Windsor-Essex residents learned more about the idea of creating a national urban park on the last remaining undeveloped green space along the Detroit River shoreline.

It was a full house at the town hall meeting at Capri Pizzeria Recreational Centre in south Windsor Tuesday night, as experts discuss the benefits of a proposed Ojibway National Urban Park to permanently protect Ojibway Shores.

The event was hosted by Windsor West MP Brian Masse with invited members of the Caldwell First Nation, the Wildlands League, friends of the rouge watershed and professor John Hartig.

Environmental speakers say Ojibway Shores is home to hundreds of endangered species that depend on migration through surrounding local parks for survival.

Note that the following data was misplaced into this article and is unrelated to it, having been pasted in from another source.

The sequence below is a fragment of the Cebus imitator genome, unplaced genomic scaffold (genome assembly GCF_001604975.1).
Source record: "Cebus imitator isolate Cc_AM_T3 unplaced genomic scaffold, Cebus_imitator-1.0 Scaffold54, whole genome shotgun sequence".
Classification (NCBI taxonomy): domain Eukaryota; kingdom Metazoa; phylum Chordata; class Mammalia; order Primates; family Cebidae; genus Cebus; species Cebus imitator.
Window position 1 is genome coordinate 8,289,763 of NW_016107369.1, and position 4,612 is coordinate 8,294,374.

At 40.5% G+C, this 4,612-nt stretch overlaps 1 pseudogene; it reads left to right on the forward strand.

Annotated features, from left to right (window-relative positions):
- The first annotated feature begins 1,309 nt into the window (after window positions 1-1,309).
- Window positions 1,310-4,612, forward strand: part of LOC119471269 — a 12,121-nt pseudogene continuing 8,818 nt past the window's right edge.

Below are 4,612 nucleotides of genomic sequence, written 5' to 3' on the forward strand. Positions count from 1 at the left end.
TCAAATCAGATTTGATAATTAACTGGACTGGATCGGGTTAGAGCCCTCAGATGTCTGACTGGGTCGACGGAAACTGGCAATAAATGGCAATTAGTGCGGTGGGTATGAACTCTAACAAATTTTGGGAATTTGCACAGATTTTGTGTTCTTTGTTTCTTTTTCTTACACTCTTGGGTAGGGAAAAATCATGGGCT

The goal is to have the 33-acre greenspace merged with adjoining properties like the Ojibway Prairie complex to form a park of nearly 900-acres.

The land is currently owned by the federal government, and managed by the Windsor Port Authority.

Hartig, professor at the Great Lakes Institute For Environmental Research at the University of Windsor, says the Ojibway National Urban Park could become one of North America's ‘treasures.’